Dresden
Saxony
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Things To Do in Dresden

4.5/5
85 Reviews
老良漫游教堂建筑This church is closely related to Heinrich Schütz (1585-1672), the greatest German composer of the seventeenth century. He is buried in this church. Of course it is in the old one. It is a pity that it was destroyed when the new church was built. Less than 40 years after Martin Luther's death, Schütz was born. He gave great artistic achievements to the music of the German Protestant Church. Regarding Schütz, he actually studied law at the beginning. When he was a church choir singer at the age of 13, he was discovered by the Earl of Hessen-Kassel and funded his research in different fields of music. In 1609, he went to Venice, where he spent three years studying music. It can be said that he is a very talented musician. He also uses all the gifts God has given him to church music: 500 works handed down by him-almost all composed according to the Luther Bible. The Seven Words on the Death of Jesus Christ, written in 1645, can be said to be one of his best works, but it was a pity that he had not been able to perform it until his death, and it was not published until 1873.
4.3/5
70 Reviews
Palace
清水水酱Dresden in East Germany is synonymous with German culture. The glorious cultural and artistic heritage is reflected in all aspects of the ancient city. This is the exquisite Baroque architecture that has prospered for hundreds of years. It is breathtaking and worth visiting.
4.5/5
68 Reviews
Palace
Historical Architecture
轻轻的一个蚊Zwinger Palace, not only in Dresden, but also the most eye-catching Baroque architectural complex in Germany. Historically, this palace was the place where the royal family held dinners. The square courtyard had four entrances leading to a courtyard filled with fountains. The surrounding buildings were completely occupied by Baroque sculptures. The Zwinger Palace is the most magnificent and famous ancient building in Dresden. It was originally built in 1732. More than 100 years later, in the 19th century, the famous architect Semper who designed the Semper Opera in Dresden again Part of the Italian Renaissance style building was added to the north side. This Baroque palace is heavily curved, heavily carved, heavily decorated, and gorgeous. In the middle is a square square covering an area of 10,000 square meters. The palace buildings are surrounded by squares. The whole palace is surrounded by exquisite stone sculptures from top to bottom. The most beautiful is the statues of the bathing nymphs around the large fountain, which are enchanting and graceful. .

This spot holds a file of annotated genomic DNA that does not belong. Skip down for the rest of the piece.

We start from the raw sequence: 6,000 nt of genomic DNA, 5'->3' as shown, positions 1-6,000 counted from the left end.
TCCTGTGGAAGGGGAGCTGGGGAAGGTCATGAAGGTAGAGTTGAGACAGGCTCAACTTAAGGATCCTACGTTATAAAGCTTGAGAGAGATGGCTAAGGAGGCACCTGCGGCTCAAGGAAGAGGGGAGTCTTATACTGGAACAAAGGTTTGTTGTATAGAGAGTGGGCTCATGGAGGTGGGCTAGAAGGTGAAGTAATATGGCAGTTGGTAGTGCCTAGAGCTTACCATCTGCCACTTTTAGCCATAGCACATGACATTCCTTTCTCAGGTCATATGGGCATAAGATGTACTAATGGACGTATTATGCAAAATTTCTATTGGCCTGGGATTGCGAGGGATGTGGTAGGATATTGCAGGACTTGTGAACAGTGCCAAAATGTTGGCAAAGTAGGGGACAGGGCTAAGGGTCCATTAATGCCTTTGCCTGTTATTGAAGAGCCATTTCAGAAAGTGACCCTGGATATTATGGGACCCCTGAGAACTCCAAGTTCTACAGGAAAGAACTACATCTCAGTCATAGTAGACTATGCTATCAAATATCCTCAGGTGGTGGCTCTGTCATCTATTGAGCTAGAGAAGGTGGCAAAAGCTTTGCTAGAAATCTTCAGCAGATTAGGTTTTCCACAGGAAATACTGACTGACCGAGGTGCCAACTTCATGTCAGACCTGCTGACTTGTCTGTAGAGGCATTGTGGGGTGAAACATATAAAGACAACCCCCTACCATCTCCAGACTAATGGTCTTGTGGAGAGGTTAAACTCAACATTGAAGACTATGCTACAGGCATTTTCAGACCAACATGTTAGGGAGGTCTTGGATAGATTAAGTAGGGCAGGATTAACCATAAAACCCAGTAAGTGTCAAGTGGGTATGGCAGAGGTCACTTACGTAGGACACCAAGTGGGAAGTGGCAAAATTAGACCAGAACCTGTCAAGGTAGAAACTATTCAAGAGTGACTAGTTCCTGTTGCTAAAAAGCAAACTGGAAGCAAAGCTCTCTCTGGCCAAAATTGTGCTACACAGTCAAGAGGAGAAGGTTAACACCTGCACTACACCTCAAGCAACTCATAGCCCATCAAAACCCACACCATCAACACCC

4.5/5
53 Reviews
Theater
蓉辰The Semperoper (German: Semperoper) is a theater building located in the center of the old town of Dresden, the cultural center of Germany. It is the resident of the Sächsischen Staatsoper, one of the most famous opera houses in the world. The theater was basically destroyed by bombing in February 1945, and it was rebuilt again in 1977. It reopened on February 13, 1985, 40 years after the end of World War II. The repertoire was Weber's opera "Freedom Shooter".
4.4/5
30 Reviews
Observation Deck
蓉辰The Brühl Platform is known as the Balcony of Europe and is located on the banks of the Elbe River in Dresden. In the mid-sixteenth century, it was originally a fortress. When the fortress was no longer needed, Friedrich August II gave the 600-meter-long land to Prime Minister Heinrich von. Count Bruhl, later this was transformed into a magnificent boulevard. Later, an open-air platform as tall as a city wall was built here-people call this platform the Brühl platform, and it has been open to the public since 1814. Standing on the Brühl platform, you have a panoramic view of the Elbe Valley. As the best place to appreciate the Elbe Valley, the Brühl Platform has now become the most popular place to visit in Dresden.
4.2/5
26 Reviews
蓉辰Next to the Frauenkirche in Dresden, there is a more than 100-meter-long mural wall. The wall shows a giant painting fired on 24,000 Meissen tiles. The painting traces the history of the Wetting dynasty of the Kingdom of Saxony. 35 monarchs, depicting the statues of the princes of Saxony on horseback, as well as 93 people including scientists, citizens, and soldiers. At the end of the two wars, Dresden was blown to ruins, but the mural was preserved intact, which is a miracle.